DOI: 10.4324/9780415249126-B078-1
Version: v1,  Published online: 1998
Retrieved September 21, 2019, from

2. Beginnings

The general character of medieval philosophy in the West is determined to a significant extent by historical events associated with the collapse of Roman civilization. The overrunning of Western Europe by invading Goths, Huns and Vandals brought in its wake not only the military and political defeat of the Roman Empire but also the disintegration of the shared institutions and culture that had sustained philosophical activity in late antiquity. Boethius, a Roman patrician by birth and a high-ranking official in the Ostrogothic king’s administration, is an eloquent witness to the general decline of intellectual vitality in his own day. He announces his intention to translate into Latin and write Latin commentaries on all the works of Plato and Aristotle, and he gives as his reason the fear that, lacking this sort of remedial aid, his own Latin-speaking and increasingly ill-trained contemporaries will soon lose access altogether to the philosophical legacy of ancient Greece. Boethius’ assessment of the situation appears to have been particularly astute, for in fact in the six centuries following his death (until the mid-twelfth century), philosophers in the West depended almost entirely on Boethius himself for what little access they had to the primary texts of Greek philosophy. Moreover, since he had barely begun to carry out his plan when his execution for treason put an end to his work, Boethius’ fears were substantially realized. Having translated only Aristotle’s treatises on logic together with Porphyry’s introduction to Aristotle’s Categories (see Aristotle; Porphyry) and having completed commentaries on only some of the texts he translated, Boethius left subsequent generations of medieval thinkers without direct knowledge of most of Aristotle’s thought, including the natural philosophy, metaphysics and ethics, and with no texts of Plato (though a small portion of the Timaeus had been translated and commented on by Calcidius in the fourth century). Medieval philosophy was therefore significantly shaped by what was lost to it. It took root in an environment devoid of the social and educational structures of antiquity, lacking the Greek language and cut off from the rich resources of a large portion of classical thought. Not surprisingly, the gradual reclamation of ancient thought over the course of the Middle Ages had a significant impact on the development of the medieval philosophical tradition.

Medieval philosophy, however, was also shaped by what was left to it and, in particular, by two pieces of the cultural legacy of late antiquity that survived the collapse of Roman civilization. The first of these is the Latin language, which remained the exclusive language of intellectual discourse in Western Europe throughout the Middle Ages and into the Renaissance and Enlightenment. Latin provided medieval thinkers with access to some important ancient resources, including Cicero, Seneca, Macrobius, Calcidius, the Latin Church Fathers (see Patristic philosophy), Augustine and Boethius. These Latin sources gave early medieval thinkers a general, if not deep, acquaintance with classical ideas. Augustine is far and away the most significant of these Latin sources. His thought, and in particular his philosophical approach to Christianity and his Christianized Neoplatonist philosophical outlook, profoundly affect every period and virtually every area of medieval philosophy (see §5).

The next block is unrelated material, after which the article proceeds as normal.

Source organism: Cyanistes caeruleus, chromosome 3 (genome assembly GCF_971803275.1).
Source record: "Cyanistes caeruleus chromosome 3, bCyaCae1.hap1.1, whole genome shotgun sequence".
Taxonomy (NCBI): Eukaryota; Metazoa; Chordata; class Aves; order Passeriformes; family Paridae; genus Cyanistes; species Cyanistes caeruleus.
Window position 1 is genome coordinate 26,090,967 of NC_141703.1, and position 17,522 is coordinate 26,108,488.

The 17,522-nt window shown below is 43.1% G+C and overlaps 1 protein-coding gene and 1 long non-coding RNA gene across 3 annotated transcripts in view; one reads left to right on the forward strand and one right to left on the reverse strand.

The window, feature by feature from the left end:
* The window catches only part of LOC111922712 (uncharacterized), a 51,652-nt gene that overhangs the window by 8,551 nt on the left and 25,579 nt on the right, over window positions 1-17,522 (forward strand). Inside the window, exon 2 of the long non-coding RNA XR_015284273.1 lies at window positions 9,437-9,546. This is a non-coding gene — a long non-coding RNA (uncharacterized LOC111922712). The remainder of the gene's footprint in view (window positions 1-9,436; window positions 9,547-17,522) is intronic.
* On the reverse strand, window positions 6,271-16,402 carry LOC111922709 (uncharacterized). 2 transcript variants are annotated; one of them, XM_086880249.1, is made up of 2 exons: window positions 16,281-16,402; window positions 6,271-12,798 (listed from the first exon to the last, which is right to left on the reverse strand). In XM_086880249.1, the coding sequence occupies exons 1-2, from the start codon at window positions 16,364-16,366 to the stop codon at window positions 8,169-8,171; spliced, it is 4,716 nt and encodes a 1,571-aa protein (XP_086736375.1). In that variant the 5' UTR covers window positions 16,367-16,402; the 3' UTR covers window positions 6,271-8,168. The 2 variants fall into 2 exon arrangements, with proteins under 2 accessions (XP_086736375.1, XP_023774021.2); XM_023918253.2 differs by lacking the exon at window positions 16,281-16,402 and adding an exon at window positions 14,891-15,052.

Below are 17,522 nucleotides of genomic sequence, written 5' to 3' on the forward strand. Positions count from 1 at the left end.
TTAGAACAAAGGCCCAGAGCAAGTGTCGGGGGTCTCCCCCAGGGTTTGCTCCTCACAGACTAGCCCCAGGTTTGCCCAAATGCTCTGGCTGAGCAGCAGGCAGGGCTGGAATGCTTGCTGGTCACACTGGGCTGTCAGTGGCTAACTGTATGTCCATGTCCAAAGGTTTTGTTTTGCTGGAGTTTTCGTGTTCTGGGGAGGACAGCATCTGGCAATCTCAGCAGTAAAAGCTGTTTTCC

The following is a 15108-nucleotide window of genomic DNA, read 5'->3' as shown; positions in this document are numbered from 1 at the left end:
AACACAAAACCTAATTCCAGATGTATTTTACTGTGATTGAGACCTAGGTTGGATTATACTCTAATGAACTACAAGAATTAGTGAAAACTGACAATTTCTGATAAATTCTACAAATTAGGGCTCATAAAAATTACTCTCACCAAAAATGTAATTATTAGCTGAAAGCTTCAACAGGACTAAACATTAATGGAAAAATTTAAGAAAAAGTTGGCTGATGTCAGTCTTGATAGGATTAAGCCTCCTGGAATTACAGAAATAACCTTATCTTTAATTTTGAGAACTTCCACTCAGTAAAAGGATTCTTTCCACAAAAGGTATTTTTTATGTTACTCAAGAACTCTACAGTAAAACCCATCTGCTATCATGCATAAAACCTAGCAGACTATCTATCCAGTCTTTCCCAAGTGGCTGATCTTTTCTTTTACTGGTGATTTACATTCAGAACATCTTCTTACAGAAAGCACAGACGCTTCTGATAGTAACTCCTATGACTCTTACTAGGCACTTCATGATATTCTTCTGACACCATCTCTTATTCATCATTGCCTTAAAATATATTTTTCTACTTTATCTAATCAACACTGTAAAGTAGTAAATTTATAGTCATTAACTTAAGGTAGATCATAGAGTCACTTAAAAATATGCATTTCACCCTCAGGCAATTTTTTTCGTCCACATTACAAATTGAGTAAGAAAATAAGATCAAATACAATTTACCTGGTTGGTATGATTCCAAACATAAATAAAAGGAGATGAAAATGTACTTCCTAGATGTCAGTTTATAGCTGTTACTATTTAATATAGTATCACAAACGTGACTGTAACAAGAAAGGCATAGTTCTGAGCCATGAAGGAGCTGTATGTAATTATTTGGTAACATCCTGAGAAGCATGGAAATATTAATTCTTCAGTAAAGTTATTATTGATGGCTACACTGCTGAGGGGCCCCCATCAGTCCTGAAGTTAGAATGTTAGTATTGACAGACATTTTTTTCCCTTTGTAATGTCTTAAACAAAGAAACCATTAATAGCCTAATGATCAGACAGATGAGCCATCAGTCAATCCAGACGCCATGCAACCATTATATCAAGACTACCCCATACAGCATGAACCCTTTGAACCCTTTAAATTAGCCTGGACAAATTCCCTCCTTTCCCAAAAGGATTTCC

The second significant piece of late antiquity to survive into the Middle Ages is Christianity. Christianity had grown in importance in the late Roman Empire and, with the demise of the empire’s social structures, the Church remained until the twelfth century virtually the only institution capable of supporting intellectual culture. It sustained formal education in schools associated with its monasteries, churches and cathedrals, and provided for the preservation of ancient texts, both sacred and secular, in its libraries and scriptoriums. Medieval philosophers received at least some of their formal training in ecclesiastical institutions and most were themselves officially attached to the Church in some way, as monks, friars, priests or clerks. In the later Middle Ages, the study of theology was open only to men who had acquired an arts degree, and the degree of Master of Theology constituted the highest level of academic achievement. Consequently, most of the great philosophical minds of the period would have thought of themselves primarily as theologians. Moreover, in addition to providing the institutional basis for medieval philosophy, Christianity was an important stimulus to philosophical activity. Its ideas and doctrines constituted a rich source of philosophical subject matter. Medieval philosophy, therefore, took root in an intellectual world sustained by the Church and permeated with Christianity’s texts and ideas (see §5).

(See Aristotelianism, medieval; Augustine; Augustinianism; Boethius, A.M.S.; Clement of Alexandria; Liber de causis ; Marius Victorinus; Nemesius; Origen; Patristic philosophy; Platonism, medieval; Pseudo-Dionysius; Stoicism; Tertullian, Q.S.F.; Themistius; Translators)

Citing this article:
MacDonald, Scott and Norman Kretzmann. Beginnings. Medieval philosophy, 1998, doi:10.4324/9780415249126-B078-1. Routledge Encyclopedia of Philosophy, Taylor and Francis,
Copyright © 1998-2019 Routledge.

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